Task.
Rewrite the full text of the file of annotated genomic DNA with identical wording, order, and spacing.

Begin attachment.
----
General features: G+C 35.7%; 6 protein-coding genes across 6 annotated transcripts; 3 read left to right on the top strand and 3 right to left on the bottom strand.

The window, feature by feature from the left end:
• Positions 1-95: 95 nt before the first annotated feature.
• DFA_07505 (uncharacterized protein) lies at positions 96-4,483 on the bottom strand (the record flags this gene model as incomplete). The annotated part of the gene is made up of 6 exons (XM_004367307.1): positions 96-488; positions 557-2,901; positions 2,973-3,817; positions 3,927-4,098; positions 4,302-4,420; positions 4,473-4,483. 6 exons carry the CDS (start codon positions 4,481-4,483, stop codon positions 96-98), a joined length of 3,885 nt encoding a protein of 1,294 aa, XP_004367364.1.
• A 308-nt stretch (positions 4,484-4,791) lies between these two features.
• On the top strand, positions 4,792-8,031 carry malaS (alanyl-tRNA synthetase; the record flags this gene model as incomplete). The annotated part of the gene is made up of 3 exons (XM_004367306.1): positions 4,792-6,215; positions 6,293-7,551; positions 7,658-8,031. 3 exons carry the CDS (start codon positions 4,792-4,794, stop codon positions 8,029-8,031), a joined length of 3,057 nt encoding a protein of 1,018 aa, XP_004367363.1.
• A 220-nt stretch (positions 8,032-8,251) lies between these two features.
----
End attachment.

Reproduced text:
General features: G+C 35.7%; 6 protein-coding genes across 6 annotated transcripts; 3 read left to right on the top strand and 3 right to left on the bottom strand.

The window, feature by feature from the left end:
• Positions 1-95: 95 nt before the first annotated feature.
• DFA_07505 (uncharacterized protein) lies at positions 96-4,483 on the bottom strand (the record flags this gene model as incomplete). The annotated part of the gene is made up of 6 exons (XM_004367307.1): positions 96-488; positions 557-2,901; positions 2,973-3,817; positions 3,927-4,098; positions 4,302-4,420; positions 4,473-4,483. 6 exons carry the CDS (start codon positions 4,481-4,483, stop codon positions 96-98), a joined length of 3,885 nt encoding a protein of 1,294 aa, XP_004367364.1.
• A 308-nt stretch (positions 4,484-4,791) lies between these two features.
• On the top strand, positions 4,792-8,031 carry malaS (alanyl-tRNA synthetase; the record flags this gene model as incomplete). The annotated part of the gene is made up of 3 exons (XM_004367306.1): positions 4,792-6,215; positions 6,293-7,551; positions 7,658-8,031. 3 exons carry the CDS (start codon positions 4,792-4,794, stop codon positions 8,029-8,031), a joined length of 3,057 nt encoding a protein of 1,018 aa, XP_004367363.1.
• A 220-nt stretch (positions 8,032-8,251) lies between these two features.